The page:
My Grandmother’s Last Words to Me

My Grandmother’s Last Words to Me

* Find my original Facebook post here 
** Photos and illustration by Sara El-Yafi 

My beloved grandmother passed away two days ago.

Mother to five glorious children, wife to former Lebanese Prime Minister Abdallah El-Yafi, a gifted mathematician, and my personal food inquisitor (‘Sara. Eat.’), Hind Al-Azm El-Yafi, lived 93 honorable years.

The pictures attached to this post were taken the last day I saw her. That day, my grandmother was in the ER because of a pneumonia that eventually took her life. Whenever I see my grandmothers, I like to ask them a bunch of existential questions from -what is the meaning of happiness- to -where is the chocolate-. That day, she received the last question I was ever going to ask her: “What is the most valuable lesson you have learned in life?”

She smiled and said one word: “Love.”

“Why love?” I asked.

“Why hate?…” She replied. “When you live this long, you understand that hatred (البغض is the word she used) can never coexist with happiness. Love is the only unerring and infallible human condition and the solver of all harm.” ” الحب معصوم”

My grandmother was born in 1919. A time where women and goats had equal rights, except that goats were mostly free-range mammals and women were not. To add to the onus of her ovaries, those days were mostly isolated, dictated and restricted for almost all people. Life was generally uneducated, autocratic and fatalistic due to the religious and socio-political orders in place. But as with all human conditions, life’s quality often depended on people’s chosen response mechanisms. The truth is the way we choose to rejoin to our circumstances sets the quality of our life. Feelings convey perceptions, and perceptions are choices, and in the end, you get to ultimately choose how your life feels and at what frequency your life vibrates.

My grandmother has always harbored an interesting response mechanism to her surroundings… In the incredibly confessionally-ridden-segregated Lebanon, she sent her Muslim kids to Catholic Jesuit and Franciscan schools in the 40s and 50s (boys went to the former, girls went to the latter) to get their education. If you’re familiar with the Lebanese sociopolitical landscape, you probably know that “inter-faith mixture” in Lebanon today is not very ‘hip’, so I’ll leave it to your imagination to visualize what the 40s must have been like. When asked why she and my grandfather were sending their kids to be raised by the wine-drinking-Jesus-Christ-symbolic-flesh-eating Christian religious order of the Roman Catholic Church, my grandparents would reply “Children must befriend and understand all their compatriots. Where else would they do that?”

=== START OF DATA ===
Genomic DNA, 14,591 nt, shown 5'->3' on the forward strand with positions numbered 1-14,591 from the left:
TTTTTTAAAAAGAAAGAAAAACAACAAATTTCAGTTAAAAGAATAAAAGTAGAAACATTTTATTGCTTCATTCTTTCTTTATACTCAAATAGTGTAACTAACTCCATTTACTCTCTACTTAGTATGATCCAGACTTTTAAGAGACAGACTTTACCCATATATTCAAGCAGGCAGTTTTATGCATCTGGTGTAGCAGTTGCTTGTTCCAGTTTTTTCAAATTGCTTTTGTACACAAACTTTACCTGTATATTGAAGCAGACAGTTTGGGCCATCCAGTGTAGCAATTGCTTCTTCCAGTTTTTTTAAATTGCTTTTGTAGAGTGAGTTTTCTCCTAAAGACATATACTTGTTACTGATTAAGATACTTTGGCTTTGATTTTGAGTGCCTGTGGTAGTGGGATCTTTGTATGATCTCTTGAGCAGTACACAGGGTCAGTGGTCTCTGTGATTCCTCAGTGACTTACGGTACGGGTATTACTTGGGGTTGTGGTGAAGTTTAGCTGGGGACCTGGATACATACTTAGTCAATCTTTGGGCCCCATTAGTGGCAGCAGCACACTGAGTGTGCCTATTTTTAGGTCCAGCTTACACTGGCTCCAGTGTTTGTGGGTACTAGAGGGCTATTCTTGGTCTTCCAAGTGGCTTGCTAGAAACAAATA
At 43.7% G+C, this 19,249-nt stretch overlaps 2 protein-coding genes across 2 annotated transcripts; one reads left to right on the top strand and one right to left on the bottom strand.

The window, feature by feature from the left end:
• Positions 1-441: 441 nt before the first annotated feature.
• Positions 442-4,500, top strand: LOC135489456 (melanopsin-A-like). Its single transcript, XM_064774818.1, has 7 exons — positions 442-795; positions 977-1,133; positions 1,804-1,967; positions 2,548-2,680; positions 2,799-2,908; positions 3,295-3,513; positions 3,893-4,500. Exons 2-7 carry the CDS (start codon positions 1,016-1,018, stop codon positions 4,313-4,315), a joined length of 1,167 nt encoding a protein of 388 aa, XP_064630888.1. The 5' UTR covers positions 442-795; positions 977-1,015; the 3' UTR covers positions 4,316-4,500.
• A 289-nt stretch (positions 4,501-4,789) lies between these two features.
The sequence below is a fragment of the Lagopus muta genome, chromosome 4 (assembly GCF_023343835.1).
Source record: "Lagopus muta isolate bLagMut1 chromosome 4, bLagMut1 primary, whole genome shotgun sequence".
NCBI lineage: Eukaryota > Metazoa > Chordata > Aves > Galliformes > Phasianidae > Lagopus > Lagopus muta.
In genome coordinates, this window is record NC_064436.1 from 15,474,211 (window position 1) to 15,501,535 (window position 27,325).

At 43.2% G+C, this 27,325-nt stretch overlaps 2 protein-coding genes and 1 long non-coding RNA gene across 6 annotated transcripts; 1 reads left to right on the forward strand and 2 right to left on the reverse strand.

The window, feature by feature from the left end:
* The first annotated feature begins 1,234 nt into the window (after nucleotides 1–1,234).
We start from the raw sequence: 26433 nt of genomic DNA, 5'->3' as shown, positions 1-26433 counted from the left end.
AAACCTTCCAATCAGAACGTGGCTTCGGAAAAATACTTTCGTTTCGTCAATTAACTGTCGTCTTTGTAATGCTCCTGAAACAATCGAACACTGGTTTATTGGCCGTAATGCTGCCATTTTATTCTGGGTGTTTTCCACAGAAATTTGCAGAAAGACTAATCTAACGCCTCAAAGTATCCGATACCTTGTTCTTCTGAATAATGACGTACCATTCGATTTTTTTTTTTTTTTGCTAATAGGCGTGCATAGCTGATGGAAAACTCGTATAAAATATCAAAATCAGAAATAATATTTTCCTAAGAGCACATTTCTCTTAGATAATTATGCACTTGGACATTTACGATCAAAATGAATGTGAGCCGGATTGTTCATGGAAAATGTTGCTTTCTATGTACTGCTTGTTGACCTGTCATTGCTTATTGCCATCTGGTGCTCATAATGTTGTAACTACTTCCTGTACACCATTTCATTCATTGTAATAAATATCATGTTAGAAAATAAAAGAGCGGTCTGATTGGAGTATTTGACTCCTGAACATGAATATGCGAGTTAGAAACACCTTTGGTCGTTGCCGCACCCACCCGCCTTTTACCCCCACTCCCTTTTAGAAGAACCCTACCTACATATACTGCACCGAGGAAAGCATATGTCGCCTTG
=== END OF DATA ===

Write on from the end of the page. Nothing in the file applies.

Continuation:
Indeed, the Lebanese Prime Minister, the headman of the Lebanese Sunni community, had his kids learn Christian prayers, Christian values and morals and befriend Bernard and Micheline in order for his children to be better Muslim citizens. That was my grandparents’ thinking in the 40s. Resultantly today, my own father and his siblings know everything about both the Bible and the Quran and they think Georges Brassens and Alain Souchon are the sh*t.

I extend more respect to my grandmother for the role that she played as the wife of a high-profile politician and the influence she had on him. It was my grandfather and his cabinet who gave the voting rights to women in Lebanon in 1952, one of the harshest battles in my grandfather’s political career as most of the political clan of that day was against it: the Muslims thought it was “unislamic” and the Christians were afraid of Muslim women (They’re not to be blamed. Sometimes in the morning, I am afraid of me too). Although it may be naive to assume that my grandmother had a direct word in policymaking, I know that when my grandfather got up in the morning to go to work, he was getting up to fight for the rights of ladies like his wife who was equally, if not more, impressive than he was.